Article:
Every pilot needs to know the difference between AIRMETs and SIGMETs.
In the simplest of terms: avoid SIGMETs at all costs and think twice about flying in an AIRMET.
But there is a lot more to it than that. Let’s start with the basics:
What is an AIRMET?
AIRMET stands for “Airman’s Meteorological Information.”
AIRMETs are issued for weather that may affect aircraft safety.
They are typically issued for:
- IFR conditions
- Mountain obscuration
- Moderate Turbulence
- Icing and freezing levels
They are not as dangerous as SIGMETs, but should still be taken seriously as they highlight weather that is dangerous to all aircraft.
How often are AIRMETs issued?
AIRMETs are issued every 6 hours starting at 0245 UTC.
AIRMETS are published by the Aviation Weather Center (AWC). The AWC will terminate the AIRMET when the condition goes away, the time runs out or, if they need to, they will extend the time.
What are the three types of AIRMETs?
- AIRMET Sierra: Mountain obscuration and/or ceilings are less than 1000′ and/or 3 miles over a wide area (over 50%)
- AIRMET Tango: Moderate turbulence or sustained surface winds of 30 knots or greater
- AIRMET Zulu: Moderate icing and freezing levels.
You should think twice about flying in an AIRMET. However, do not cancel your flight automatically!
Almost every flight can work around an AIRMET by simply modifying the flight plan.
For example, during the winter months in the Pacific Northwest, it seems like the AIRMETs Sierra, Tango, and Zulu are permanent. Every time I call for the weather I will get one or all three of those AIRMETs.
I don’t worry about them, though, because I can adjust my route. I either fly up the Columbia Gorge to avoid the mountain obscuration, I fly below the clouds and thus out of the icing levels, or I stay away from the worst of the turbulence.
You can work around AIRMETs by modifying your flight plan slightly, but SIGMETs require careful planning or most likely a canceled flight.
Don’t mess around with SIGMETs!
What is a SIGMET?
SIGMETs affect the safety of all aircraft.
SIGMETs are classified as either “convective” or “non-convective.”
When pilots think of SIGMETs they often think “thunderstorm,” however SIGMETS can be issued for non-convective (non-thunderstorm) reasons:
- Severe Icing
- Severe or Extreme Turbulence
- Dust storms and/or sand storms lowering visibilities to less than three (3) miles
- Volcanic Ash
The dust storm and volcanic ash SIGMETs are significant weather because they can cripple aircraft engines.
Read this article on British Airways Flight 9. The 747 lost all four engines after flying through volcanic ash.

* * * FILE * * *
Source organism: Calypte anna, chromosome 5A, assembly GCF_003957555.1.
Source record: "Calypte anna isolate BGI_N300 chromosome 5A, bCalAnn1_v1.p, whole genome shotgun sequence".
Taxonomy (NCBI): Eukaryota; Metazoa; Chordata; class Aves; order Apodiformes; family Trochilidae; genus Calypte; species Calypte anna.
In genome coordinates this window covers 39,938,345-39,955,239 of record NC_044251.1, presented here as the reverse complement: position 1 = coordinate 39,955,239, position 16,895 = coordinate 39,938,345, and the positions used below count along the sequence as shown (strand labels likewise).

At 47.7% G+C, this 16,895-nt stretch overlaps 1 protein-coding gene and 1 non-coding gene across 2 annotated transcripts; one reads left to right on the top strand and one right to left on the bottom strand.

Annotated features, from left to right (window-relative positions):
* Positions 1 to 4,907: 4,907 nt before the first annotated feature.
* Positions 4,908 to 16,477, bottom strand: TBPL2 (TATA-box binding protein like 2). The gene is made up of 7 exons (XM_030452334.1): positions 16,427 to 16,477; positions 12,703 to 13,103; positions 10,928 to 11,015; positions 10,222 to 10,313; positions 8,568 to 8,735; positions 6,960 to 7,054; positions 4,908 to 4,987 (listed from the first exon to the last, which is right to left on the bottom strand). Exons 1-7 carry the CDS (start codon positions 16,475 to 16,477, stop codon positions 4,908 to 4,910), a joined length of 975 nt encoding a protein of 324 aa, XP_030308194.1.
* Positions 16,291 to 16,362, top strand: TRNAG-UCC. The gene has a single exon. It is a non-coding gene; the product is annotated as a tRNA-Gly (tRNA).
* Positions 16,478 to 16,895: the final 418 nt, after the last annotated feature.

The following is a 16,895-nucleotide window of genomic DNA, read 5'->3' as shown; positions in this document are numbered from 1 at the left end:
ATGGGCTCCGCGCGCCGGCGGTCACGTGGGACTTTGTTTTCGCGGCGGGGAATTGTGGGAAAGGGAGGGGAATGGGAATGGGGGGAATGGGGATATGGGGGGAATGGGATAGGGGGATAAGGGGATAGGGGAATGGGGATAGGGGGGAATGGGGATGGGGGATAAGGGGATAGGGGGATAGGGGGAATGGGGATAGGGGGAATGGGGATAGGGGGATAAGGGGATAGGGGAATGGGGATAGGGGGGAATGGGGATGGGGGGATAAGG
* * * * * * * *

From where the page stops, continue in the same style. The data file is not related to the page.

The “convective” SIGMETs are pretty self-explanatory. However, I want to point out this note from the AWC:
“Any convective SIGMET implies severe or greater turbulence, severe icing, and low-level wind shear.” –AWC
You will not get a separate non-convective SIGMET for turbulence and icing. It is implied with a convective SIGMET that these dangerous weather phenomena are present.
How long do SIGMETs last?
Non-convective SIGMETs generally last for 4 hours. However, if any of the conditions (severe icing/turbulence) are due to a hurricane, they will last 6 hours.
Active convective SIGMETs forecasts can be valid for up to 2 hours, but they are updated every hour, usually at 55 past the hour. Check out the times for these SIGMETs below.
“Outlook” SIGMETs are usually forecast for 4 hours.
When in doubt about how long the AIRMET or SIGMET is going to last, just look at the published time on the AIRMET or SIGMET.
Foreflight makes this really easy.
This image below is interesting because the start times for the AIRMETs don’t follow the usual 45 past the hour start times and they don’t go for 6 hours.
If an AIRMET or SIGMET has odd start times or less than 6 hours (AIRMETs), 4 hours (Outlook SIGMETs), or 2 hours (Active SIGMETs), it means have been updated.
What’s the difference between an “active” and “outlook” SIGMET?
Like AIRMETs, SIGMETs are issued for either actual or forecasted weather conditions. “Outlook” SIGMETs are just that: a prediction.
Active SIGMETs are depicted in red on most flight planning software, and they are dangerous. Outlooks are in yellow and usually cover a much wider area.
I highly recommend you adopt a “no-fly” policy in an active (red box) SIGMETs.
By making this a hard and fast rule, you completely take the decision making out of the situation. It’s already decided.